Critical reading and analysis

R20–0713 MATS67151

By working through this section you will understand what being critical means for your academic work. More importantly how you can be critical across a number of different academic activities like reading and writing.

Being critical can feel difficult to grasp as a strategy or activity, but there are habits and strategies you can apply that will help you develop your critical lens and strengthen your analysis. But the reality is that there are things that you can do and strategies that you can apply to practice developing your critical view.

In this section we are going to cover a couple of approaches that will cover note-making and lead you up to preparing to write and communicate your own informed critical opinions.

In section one we are going to use a three step approach to critical analysis. This will set up up and allow you to draw your own informed opinion on a topic. The key skill for this process is note-making. Note -making is integral to all the work you have done as a student so far — going to lectures, attending seminars, reading for research or revising. However, here we are going to use note-making to act as the first stage of your critical thinking to support you as you build your own ideas and develop your arguments.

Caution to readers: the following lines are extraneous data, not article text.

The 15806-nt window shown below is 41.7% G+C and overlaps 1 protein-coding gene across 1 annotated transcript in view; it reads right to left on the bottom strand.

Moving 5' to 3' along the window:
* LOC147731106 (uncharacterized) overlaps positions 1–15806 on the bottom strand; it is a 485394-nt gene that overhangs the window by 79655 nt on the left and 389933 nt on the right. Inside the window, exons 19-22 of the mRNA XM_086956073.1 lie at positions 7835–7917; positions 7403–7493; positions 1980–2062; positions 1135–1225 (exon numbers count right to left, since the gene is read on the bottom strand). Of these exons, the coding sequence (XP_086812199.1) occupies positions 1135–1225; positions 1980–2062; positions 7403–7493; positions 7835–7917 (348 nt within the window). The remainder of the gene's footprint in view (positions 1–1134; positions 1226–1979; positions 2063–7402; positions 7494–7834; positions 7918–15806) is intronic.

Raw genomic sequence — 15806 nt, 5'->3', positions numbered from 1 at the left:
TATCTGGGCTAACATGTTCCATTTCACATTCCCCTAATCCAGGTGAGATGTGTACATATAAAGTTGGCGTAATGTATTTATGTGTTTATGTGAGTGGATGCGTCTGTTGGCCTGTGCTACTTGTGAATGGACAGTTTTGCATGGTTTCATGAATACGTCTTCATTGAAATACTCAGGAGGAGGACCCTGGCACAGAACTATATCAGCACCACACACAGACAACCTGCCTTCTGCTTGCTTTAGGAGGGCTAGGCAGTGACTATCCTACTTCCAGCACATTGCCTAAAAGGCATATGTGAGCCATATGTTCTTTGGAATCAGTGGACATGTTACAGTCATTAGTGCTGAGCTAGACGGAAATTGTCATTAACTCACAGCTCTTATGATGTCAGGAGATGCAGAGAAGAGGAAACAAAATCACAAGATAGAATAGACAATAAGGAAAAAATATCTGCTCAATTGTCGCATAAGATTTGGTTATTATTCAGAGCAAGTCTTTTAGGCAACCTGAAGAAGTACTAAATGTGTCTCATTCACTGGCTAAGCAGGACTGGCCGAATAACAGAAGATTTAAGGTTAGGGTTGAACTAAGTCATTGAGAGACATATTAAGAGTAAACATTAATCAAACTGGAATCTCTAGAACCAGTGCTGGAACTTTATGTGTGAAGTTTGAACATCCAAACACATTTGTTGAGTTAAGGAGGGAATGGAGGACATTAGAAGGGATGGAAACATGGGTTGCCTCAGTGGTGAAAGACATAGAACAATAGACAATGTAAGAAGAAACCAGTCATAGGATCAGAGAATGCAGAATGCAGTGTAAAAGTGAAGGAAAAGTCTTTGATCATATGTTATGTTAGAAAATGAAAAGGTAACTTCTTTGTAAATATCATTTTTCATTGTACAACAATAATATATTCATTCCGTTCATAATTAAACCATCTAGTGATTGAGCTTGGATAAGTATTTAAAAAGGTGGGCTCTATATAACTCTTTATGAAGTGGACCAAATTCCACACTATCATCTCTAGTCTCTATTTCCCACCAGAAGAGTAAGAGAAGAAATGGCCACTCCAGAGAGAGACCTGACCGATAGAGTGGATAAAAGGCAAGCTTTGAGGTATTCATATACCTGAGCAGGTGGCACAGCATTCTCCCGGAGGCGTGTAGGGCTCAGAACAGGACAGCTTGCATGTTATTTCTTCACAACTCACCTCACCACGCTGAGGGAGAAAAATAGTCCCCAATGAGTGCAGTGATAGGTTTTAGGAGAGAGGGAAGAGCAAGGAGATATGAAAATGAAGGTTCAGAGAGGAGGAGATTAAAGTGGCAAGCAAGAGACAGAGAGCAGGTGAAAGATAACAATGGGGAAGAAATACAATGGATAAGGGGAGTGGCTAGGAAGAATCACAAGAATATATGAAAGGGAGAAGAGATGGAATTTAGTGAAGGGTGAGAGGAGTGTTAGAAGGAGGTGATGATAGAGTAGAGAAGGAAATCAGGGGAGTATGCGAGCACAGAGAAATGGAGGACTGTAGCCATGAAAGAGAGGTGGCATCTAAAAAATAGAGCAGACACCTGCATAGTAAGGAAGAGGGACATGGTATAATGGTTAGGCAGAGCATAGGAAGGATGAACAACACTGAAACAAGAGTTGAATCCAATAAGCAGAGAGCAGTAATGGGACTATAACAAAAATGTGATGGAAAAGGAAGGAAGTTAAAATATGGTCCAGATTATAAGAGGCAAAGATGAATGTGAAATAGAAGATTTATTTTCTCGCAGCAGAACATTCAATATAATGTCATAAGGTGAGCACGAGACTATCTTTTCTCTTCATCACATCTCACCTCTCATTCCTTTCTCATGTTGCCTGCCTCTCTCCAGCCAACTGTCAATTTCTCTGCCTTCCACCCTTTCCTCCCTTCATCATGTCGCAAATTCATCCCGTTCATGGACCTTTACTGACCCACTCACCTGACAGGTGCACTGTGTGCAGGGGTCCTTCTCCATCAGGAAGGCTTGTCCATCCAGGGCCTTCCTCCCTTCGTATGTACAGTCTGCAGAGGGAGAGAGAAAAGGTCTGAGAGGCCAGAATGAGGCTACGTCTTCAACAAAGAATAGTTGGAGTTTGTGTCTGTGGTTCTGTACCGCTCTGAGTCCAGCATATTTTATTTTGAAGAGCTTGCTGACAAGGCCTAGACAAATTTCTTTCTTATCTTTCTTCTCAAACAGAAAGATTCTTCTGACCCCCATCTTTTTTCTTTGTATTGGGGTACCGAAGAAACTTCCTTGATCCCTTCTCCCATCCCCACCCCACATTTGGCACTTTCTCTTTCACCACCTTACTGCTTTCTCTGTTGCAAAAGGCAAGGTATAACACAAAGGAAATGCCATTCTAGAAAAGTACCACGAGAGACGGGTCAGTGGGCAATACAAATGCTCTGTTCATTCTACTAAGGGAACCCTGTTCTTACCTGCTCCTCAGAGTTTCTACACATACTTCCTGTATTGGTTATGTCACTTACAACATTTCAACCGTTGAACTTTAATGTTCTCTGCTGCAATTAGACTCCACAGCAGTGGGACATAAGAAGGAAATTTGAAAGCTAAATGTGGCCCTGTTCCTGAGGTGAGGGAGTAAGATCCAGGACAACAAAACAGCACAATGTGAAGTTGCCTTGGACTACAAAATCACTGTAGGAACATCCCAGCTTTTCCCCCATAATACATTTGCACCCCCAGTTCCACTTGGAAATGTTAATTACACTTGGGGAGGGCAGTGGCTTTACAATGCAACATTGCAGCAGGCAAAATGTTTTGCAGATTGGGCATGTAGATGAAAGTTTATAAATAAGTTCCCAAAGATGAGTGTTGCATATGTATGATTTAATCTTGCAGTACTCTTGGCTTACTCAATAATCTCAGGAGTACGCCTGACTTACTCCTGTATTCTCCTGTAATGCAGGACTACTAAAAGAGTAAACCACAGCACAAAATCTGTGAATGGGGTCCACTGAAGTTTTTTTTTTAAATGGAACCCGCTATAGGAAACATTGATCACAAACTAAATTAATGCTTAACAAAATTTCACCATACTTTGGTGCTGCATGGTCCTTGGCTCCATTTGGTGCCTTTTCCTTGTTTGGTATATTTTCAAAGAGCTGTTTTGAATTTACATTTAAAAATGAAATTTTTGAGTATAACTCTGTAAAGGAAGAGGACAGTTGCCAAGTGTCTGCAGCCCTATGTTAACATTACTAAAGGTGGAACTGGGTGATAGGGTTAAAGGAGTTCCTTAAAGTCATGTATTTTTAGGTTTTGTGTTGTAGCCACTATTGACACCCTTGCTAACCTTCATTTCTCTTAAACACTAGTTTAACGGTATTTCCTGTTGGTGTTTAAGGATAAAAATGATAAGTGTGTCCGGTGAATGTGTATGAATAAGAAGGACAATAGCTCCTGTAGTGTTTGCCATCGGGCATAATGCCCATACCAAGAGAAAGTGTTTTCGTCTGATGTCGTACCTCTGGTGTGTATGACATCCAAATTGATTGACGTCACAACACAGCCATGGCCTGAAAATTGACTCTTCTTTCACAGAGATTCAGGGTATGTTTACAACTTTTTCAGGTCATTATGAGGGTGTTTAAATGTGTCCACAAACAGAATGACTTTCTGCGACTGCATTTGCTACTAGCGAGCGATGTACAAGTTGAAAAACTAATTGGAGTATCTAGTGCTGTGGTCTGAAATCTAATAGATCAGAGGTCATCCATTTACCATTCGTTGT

In section two, we will cover one pre-writing strategy that supports you in planning a strong and well-informed argument, the question matrix.

So in this section we are going to share three steps that can guide you towards being more critical in your analysis of what you are learning. You can apply the steps to a range of different academic activities such as reading articles and looking at data listening to lectures to name a few.

Each of the steps leads to the next. Remembering that you will need to document all of this using a good note-making technique. First of all:

Learn: you will focus upon selecting the core concepts and key facts.

Connect: you will focus on noticing where things fit together, a mind map or annotations to your original notes could help you record your thoughts.

Create: is where you get your thesis for your paper, your topic for your presentation or your idea for your next project. Make sure to write down your conclusions as you go! Think of a way to make them easily distinct from your notes on “others”

Throughout this process it is crucial to document each stage and you can do this by applying a good note -making technique.

There are many different ways to make notes. It is important to find an approach that works for you. This may be using pre-existing approaches or note-making templates, or creating your own.

To discover different ways you can make effective notes, work through our short interactive resource: ‘Note making: capturing what counts’.